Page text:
Bouncy socks: evolution of the running shoe

More than any other shoe release this year, Adidas’ new Pure Boost ZG runners most clearly reflects the evolution of the running shoe: ridiculously light, with uppers that adapt to your feet like socks and soles that work to provide you with additional energy.

The Pureboost ZG is a relation of the Pure Boost shoes that Adidas launched two years ago, featuring that thick sole material that looks like Styrofoam and which does two things: one, provide a surprising amount of cushioning and two, returns some of the compression energy to make each step feel a little bit lighter.

The Ultra Boosts were a tremendous hit with runners, so Adidas has expanded the concept into multiple lines of shoes. The Pureboost ZG (for Zero Gravity) is an example of that.

It has similar energy return to the Pure Bosts but is even lighter. At size nine male, it’s 246 grams (8.7 ounces) compared to 303 grams (10.7 ounces) for the current Ultra Boost.

Adidas Pure Boost ZG

The big changes are to the upper. Called Primeknit, it’s a lighter mesh-like fabric that’s engineered to expand more easily with your foot when you’re running (kind of like a sock), creating a comfortable fit but which is still strong enough to maintain its shape, with a lock down midfoot band and heel counter.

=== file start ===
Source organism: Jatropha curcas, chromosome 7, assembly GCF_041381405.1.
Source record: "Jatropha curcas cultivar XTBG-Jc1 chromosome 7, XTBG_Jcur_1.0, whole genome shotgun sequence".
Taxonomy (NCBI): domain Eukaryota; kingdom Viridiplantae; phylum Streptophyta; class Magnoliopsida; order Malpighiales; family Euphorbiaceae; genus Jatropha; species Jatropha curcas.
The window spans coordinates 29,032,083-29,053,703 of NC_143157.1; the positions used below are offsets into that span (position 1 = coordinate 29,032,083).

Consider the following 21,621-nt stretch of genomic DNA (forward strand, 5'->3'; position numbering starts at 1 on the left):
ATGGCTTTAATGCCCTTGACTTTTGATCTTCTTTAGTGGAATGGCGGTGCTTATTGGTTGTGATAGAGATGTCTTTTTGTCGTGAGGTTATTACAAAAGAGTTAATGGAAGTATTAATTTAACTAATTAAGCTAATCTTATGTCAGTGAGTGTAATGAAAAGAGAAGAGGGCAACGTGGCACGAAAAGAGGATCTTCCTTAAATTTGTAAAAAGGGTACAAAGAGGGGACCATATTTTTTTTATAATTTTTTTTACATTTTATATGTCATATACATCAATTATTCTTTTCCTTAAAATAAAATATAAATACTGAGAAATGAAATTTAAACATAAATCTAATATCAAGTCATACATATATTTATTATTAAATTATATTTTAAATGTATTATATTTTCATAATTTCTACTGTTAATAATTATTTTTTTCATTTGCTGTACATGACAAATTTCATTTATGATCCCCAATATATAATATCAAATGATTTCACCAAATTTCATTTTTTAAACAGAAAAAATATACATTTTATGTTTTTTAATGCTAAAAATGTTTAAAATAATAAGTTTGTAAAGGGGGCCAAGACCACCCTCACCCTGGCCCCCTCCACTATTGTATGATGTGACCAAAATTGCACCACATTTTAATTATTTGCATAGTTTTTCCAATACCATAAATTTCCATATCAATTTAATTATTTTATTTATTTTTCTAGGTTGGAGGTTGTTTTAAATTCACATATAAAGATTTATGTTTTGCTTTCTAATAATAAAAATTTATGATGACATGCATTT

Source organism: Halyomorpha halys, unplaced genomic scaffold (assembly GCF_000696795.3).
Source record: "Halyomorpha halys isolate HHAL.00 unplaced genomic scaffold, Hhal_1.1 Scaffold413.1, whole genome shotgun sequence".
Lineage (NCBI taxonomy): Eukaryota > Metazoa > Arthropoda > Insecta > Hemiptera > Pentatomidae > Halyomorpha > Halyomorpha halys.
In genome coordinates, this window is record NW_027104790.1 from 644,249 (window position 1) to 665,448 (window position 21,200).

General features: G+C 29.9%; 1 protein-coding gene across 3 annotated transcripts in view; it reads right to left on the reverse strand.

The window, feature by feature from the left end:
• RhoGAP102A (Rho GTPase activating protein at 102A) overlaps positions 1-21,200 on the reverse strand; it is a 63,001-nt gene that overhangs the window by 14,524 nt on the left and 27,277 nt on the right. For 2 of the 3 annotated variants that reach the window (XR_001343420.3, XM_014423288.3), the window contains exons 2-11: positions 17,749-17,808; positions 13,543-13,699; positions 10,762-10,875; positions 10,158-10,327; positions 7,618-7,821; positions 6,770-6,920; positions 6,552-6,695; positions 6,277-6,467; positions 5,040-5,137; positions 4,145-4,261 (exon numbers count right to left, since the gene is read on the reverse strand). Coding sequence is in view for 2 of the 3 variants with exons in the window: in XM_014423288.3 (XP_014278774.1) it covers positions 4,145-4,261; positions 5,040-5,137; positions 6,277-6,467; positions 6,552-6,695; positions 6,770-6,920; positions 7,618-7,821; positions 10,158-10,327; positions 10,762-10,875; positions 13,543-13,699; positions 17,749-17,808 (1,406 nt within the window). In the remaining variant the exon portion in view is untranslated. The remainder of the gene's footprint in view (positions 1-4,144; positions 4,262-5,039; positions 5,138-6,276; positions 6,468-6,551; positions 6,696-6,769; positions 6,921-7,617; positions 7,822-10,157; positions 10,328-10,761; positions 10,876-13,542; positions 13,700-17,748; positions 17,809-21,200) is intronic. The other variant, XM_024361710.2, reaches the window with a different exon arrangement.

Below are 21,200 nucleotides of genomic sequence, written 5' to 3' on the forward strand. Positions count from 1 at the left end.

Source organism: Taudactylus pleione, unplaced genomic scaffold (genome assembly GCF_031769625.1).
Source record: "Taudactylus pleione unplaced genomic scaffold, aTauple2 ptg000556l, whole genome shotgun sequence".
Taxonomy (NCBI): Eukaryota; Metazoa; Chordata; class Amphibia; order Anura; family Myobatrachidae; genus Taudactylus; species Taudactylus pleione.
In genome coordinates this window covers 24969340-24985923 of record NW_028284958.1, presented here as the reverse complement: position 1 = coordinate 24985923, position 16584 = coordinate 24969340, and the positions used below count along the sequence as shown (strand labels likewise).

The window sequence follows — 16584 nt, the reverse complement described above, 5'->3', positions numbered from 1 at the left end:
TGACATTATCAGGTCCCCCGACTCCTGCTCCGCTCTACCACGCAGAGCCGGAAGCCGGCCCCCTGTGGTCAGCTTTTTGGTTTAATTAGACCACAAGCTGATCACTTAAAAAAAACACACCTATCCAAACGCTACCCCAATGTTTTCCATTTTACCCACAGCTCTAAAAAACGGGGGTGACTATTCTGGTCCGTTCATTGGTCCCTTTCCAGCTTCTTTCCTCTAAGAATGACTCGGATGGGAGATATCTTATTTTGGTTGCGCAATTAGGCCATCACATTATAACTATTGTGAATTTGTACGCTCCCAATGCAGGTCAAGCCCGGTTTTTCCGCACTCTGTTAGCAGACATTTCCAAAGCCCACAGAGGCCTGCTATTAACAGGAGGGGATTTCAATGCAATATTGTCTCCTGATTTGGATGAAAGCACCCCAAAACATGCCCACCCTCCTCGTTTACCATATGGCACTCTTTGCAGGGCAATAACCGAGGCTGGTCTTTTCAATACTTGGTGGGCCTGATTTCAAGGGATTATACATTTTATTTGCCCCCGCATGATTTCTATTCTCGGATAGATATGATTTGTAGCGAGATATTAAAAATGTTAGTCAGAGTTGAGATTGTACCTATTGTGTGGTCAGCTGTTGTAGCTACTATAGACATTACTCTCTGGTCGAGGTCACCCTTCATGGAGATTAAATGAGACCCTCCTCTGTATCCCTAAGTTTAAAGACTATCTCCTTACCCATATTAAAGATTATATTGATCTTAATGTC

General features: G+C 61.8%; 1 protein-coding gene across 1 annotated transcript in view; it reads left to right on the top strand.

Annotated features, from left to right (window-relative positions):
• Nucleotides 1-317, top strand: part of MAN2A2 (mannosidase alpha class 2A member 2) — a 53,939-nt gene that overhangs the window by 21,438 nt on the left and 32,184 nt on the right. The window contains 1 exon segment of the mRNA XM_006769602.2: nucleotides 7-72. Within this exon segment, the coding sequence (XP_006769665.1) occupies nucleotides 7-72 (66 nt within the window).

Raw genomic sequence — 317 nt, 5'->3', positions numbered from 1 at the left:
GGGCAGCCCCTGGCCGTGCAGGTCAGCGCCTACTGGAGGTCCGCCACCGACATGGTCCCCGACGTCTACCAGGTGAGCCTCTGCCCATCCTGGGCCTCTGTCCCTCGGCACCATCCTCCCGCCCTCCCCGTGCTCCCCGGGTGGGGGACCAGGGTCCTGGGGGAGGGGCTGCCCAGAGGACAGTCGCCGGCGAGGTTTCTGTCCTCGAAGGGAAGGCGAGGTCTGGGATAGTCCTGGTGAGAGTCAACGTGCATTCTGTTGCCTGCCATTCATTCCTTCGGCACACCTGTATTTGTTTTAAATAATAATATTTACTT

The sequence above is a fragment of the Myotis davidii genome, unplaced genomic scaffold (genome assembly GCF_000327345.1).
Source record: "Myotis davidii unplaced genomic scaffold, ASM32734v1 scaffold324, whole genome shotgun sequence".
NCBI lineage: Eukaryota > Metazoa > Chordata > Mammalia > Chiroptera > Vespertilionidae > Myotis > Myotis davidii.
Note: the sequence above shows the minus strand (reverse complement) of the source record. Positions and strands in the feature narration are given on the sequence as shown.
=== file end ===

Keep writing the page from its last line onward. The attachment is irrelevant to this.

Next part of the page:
One thing to keep in mind is that the Pure Boost ZGs are made for neutral feet. If you have any biomechanical issues which require stronger support the Pure Boost ZGs are not for you because they may feel too soft and unsupportive. For instance, one of our testers whose feet tend to overpronate (roll inwards excessively) found the Pure Boost ZG didn’t provide enough support.

But another tester with a neutral foot (one without any biomechanical issues) found them comfortable and surprisingly light for the cushioning they give.

The only other question was one of aesthetics. Adidas says: “The colour pop outsole highlights the Boost midsole to keep them staring at your every step.” Hmmmm, not sure about that. The tricolour contrast created by the white midsole packed between the upper charcoal grey mesh and the bright red outsole makes the shoes candidates for something you wear at a kid’s party. The shoes’ midsole and outsole also tend to flatten out and stretch out the back past the heel when you’re running, contributing to the slightly comical look.

But that’s aesthetics. If your foot doesn’t have any special needs, then the $180 Pure Boost ZG is close as you can get to the ultimate running shoe: super light, sock-like in the way it adapts to the shape of your foot, and with the best energy return technology in the business.